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A grim, intense Japanese war drama, FIRES ON THE PLAIN follows Funakoshi, a tubercular soldier condemned to wander a battle-scarred landscape in the closing days of WW II. Separated from his unit and rejected by the hospital because he must have his own food in order to gain admittance,
Funakoshi flees the advancing Americans and is forced to hide in the jungle, where he encounters all manner of dangers, disease, and horror. Stunningly composed in black and white on a widescreen DaieiScope canvas, FIRES ON THE PLAIN is beautiful to look at (its magnificent Philippine vistas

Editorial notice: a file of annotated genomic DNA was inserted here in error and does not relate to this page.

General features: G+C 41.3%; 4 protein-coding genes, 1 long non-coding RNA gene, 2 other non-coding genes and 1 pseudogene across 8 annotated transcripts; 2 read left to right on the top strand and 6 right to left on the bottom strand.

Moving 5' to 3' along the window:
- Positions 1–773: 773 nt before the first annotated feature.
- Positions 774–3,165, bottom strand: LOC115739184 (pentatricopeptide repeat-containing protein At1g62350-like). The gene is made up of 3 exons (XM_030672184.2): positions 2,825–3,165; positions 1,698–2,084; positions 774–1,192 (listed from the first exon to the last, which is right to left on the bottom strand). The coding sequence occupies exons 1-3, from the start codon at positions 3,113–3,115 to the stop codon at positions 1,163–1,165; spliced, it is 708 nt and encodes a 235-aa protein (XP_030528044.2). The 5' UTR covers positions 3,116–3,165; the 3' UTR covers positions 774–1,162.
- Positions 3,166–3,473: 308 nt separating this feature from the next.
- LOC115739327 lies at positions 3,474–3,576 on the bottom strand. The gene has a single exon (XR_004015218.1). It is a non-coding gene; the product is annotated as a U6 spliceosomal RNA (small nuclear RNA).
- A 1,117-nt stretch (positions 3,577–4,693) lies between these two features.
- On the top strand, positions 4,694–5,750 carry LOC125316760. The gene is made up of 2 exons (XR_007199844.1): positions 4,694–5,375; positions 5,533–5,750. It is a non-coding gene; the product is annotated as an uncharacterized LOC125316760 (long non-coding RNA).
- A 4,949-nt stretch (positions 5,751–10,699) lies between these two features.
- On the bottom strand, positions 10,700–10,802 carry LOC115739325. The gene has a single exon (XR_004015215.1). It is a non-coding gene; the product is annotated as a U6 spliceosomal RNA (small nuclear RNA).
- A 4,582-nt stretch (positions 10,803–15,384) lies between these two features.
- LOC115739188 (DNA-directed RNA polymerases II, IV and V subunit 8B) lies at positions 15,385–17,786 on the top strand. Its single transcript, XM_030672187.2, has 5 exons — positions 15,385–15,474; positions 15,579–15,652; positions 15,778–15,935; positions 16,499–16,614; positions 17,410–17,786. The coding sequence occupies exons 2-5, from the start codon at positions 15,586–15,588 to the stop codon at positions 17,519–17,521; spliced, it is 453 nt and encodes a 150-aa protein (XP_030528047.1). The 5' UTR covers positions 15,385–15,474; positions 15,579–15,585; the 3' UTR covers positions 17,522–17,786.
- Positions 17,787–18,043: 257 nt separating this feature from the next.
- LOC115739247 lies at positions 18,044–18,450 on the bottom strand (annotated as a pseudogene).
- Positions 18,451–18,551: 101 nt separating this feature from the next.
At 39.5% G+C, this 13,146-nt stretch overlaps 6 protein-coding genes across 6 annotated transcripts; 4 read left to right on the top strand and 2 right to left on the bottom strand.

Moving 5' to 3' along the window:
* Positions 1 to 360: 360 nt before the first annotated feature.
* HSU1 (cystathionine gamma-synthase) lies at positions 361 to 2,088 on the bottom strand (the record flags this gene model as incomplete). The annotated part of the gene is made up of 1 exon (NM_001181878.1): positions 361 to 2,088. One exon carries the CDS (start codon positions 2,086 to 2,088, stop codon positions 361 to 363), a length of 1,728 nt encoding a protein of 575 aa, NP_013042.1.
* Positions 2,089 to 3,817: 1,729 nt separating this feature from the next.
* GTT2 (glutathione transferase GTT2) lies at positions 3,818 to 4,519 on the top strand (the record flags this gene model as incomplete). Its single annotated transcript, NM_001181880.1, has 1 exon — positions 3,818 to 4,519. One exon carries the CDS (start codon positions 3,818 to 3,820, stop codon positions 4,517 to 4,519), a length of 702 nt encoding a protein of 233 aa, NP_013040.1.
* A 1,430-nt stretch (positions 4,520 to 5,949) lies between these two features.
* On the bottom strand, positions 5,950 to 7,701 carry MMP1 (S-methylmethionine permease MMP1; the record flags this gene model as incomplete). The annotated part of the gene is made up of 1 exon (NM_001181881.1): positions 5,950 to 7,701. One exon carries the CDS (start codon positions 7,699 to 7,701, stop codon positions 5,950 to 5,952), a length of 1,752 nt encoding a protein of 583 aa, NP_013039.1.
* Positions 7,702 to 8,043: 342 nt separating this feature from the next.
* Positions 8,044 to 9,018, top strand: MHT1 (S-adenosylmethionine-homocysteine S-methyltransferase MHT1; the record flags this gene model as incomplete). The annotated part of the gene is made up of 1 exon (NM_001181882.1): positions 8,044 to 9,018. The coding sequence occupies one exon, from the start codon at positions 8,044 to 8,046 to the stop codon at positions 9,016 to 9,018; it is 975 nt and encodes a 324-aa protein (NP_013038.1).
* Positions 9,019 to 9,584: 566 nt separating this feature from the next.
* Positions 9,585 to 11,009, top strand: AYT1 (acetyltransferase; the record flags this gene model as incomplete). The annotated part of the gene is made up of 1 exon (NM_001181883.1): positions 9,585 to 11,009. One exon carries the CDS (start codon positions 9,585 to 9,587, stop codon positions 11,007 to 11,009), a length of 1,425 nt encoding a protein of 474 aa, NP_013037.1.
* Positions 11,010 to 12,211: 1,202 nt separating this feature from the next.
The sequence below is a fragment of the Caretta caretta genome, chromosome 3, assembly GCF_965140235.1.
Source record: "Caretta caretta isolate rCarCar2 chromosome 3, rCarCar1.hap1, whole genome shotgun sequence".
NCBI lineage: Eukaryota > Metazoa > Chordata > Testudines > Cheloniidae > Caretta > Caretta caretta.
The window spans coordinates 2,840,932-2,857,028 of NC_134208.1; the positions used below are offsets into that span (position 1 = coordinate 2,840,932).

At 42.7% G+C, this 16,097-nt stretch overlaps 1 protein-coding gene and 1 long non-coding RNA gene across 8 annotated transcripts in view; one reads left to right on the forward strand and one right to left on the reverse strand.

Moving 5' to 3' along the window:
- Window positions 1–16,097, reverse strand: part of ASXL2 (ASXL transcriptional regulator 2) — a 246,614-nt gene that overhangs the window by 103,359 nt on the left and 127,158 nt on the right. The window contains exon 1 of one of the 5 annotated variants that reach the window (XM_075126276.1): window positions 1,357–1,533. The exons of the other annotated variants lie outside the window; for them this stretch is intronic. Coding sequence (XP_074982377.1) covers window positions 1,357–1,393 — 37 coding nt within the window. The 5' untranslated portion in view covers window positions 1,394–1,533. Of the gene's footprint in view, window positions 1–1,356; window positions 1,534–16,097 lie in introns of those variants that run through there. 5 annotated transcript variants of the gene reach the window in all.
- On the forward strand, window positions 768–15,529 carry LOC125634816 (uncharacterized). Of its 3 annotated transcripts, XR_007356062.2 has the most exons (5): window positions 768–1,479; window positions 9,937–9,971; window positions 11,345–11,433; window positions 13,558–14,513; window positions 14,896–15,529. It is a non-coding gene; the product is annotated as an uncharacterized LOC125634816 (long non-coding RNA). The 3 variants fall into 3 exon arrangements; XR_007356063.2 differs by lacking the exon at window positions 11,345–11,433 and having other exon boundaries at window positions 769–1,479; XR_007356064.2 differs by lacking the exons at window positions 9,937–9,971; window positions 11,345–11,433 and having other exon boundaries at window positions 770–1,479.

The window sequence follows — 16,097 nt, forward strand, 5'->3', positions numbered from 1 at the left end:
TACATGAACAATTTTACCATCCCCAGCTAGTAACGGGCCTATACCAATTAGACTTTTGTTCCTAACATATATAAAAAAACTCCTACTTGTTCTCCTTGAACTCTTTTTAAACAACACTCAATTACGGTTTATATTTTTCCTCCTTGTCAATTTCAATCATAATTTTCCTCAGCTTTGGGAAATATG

swallowing the insignificant Funakoshi) although philosophically horrible to contemplate. The world that director Ichikawa brings to the screen (based on the 1951 novel by Shohei Ooka) is difficult to bear--a world of brutality, pain, death, destruction, and cannibalism--in short, a world of war.
In it Ichikawa has created one of the great indictments of war and one of the most painful examinations of humanity. Unfortunately, the videocassette is not letterboxed (except for the opening-credit tease), virtually destroying the power and beauty of the visual composition.